The moment I’d waited for had arrived: the fly line twitched and moved strangely in the current. I raised the rod and found myself attached to an irate sockeye which flung itself clear of the water and made off in a determined run towards the faster water mid-river. My mentor, master fly fisherman Peter Cockwill was beside me, giving support and encouragement in his unique way.

I was using a favourite 7/8 rod, and that fish really put a bend in it. Eventually I worked the fish to the shallows and Peter obliged by hand-lining it the rest of the way. Two more sockeye, then a decent chum of around 9 pounds which really gave a good account of itself. Not bad for a couple of hours in the evening, especially after a long day spent travelling from Anchorage by airliner to Bethel, then light plane and boat.

It promised to be a productive week ahead on the Kanektok river…
Essentially the week’s fly fishing centred on a camp consisting of spacious two-man tents, toilets, washing facilities and a huge mess tent where traditional American breakfast and nutritious, generously proportioned evening meals were served, and where coffee and tea and soft drinks were permanently on tap. The possibility of starvation or dehydration was non-existent.

The day started with a trip downriver at 08.00 every day in a power boat with a guide and two anglers. The precise destination depended on the species preferred by the anglers. On a given day there would generally be at least a couple of changes in location, and precisely where we were taken to fish depended a lot on the guides’ local knowledge of the river. Quality of guiding can make or break a holiday of this kind, and the guides we had were excellent. But you can read more about the arrangements here:
Unaccustomed to spending lots of time fishing for game species, I was eager to make up for this and catch – not to put too fine a point on it – a shedload; and I succeeded without too much trouble. And then some! The only problem I had was increasing fatigue and a suffering arm and wrist as the week progressed. But these are the sort of problems I am prepared to put up with when clocking up a weekly total of 150+ sockeye and a couple of dozen of other species. One member of the party managed a chinook of around 35 lb.

I noted in my diary for the eleventh of July: ‘already a good day by nine-thirty’. There must be very few parts of the world, if any, where this quality – and, of course, quantity – of fishing is possible. My short entry for another day concludes with the single word: ’Knackered!’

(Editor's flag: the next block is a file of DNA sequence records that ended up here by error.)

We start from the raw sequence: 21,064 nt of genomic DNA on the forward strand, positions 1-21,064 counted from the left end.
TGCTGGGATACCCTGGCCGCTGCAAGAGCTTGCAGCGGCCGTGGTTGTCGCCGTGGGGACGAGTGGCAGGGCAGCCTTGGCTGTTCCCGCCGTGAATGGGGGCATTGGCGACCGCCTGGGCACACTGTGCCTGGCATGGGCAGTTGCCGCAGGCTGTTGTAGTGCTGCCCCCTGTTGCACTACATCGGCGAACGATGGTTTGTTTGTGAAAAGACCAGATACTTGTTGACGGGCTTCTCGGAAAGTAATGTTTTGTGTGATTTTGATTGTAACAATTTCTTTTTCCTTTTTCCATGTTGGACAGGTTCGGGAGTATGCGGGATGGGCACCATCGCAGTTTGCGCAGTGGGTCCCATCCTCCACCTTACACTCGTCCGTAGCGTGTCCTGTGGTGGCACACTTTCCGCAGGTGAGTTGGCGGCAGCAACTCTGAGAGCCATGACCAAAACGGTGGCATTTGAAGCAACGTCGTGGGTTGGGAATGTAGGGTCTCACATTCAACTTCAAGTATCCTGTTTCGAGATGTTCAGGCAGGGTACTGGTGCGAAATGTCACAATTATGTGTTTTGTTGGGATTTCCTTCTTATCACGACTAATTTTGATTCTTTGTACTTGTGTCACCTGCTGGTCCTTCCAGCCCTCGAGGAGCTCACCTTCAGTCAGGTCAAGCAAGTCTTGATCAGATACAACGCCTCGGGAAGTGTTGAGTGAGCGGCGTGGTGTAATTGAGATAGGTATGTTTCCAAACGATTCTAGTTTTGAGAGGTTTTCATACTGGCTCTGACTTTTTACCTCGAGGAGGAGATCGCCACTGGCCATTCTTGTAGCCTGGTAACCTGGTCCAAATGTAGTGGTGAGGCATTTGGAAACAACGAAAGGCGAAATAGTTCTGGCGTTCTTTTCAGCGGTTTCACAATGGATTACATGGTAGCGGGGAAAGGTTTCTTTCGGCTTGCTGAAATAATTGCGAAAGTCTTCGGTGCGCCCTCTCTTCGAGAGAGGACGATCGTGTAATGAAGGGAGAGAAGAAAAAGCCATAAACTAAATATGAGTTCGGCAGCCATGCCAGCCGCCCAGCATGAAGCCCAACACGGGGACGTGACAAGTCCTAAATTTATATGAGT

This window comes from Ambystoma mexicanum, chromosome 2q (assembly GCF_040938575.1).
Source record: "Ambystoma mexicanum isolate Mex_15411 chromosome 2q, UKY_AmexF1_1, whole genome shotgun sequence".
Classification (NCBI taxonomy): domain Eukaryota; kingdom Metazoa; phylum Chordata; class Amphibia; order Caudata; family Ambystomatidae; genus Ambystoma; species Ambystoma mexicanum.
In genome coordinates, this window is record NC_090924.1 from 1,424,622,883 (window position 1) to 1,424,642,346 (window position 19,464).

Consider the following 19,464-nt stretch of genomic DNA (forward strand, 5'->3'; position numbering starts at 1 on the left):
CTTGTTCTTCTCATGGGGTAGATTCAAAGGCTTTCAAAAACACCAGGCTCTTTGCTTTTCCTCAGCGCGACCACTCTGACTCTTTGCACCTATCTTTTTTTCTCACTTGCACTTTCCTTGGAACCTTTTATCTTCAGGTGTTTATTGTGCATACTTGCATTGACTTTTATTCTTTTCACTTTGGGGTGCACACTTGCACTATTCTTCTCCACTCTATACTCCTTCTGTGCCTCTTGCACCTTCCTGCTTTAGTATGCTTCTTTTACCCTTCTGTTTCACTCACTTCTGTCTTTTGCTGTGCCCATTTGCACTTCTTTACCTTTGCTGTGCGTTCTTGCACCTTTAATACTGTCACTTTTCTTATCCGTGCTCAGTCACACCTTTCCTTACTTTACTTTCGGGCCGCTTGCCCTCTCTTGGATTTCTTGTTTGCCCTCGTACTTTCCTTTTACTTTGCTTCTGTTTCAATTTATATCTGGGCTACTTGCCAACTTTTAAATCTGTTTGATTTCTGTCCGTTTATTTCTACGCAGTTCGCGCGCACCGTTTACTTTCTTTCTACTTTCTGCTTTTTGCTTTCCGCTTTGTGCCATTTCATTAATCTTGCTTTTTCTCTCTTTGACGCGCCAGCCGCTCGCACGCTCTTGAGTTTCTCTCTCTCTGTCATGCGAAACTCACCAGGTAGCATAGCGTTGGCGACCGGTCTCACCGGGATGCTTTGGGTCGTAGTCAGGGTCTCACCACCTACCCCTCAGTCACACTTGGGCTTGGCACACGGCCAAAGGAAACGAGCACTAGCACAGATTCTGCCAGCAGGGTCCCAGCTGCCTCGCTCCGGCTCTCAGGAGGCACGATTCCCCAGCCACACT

It soon became apparent that sockeye salmon in their thousands were making their way upstream, with spawning in mind. This was best seen from a high vantage point: a narrow, greyish ribbon of sockeye pods stretching as far as the eye could see and following the easiest route through water 3-4 feet deep. Here and there could be seen a bright red shape moving with the others – fish already in spawning colour. It really was a sobering thought that in two weeks or so all of these fantastic fish would have spawned and died.

In among these sockeye ‘marching’ upriver were chum salmon, a hard-fighting species which in the Kanektok can reach double figures. Chum are certainly worthy opponents and they’ll test your tackle without a doubt. A nine or ten pound fish will really pull your string because anything – including anglers of course – which interferes with their biological destiny of running up the river, spawning and dying, will be countered with fierce resistance. A sockeye hooked at close range is a volatile creature. It may opt for the rather dogged, prolonged type of fight, bolting up and downstream without going too far, or may decide – sometimes suddenly and without warning – that the deeper, faster water fifty yards across is the place to be; and it will go there, fast, doing a few cartwheels on the way. A fly reel with an efficient, reliable drag is an essential tool – any attempt to control the fish by braking the reel rim or, even worse, by grasping the line, will result in rapped knuckles or line burns, or possibly both. I know – I tried it. Once.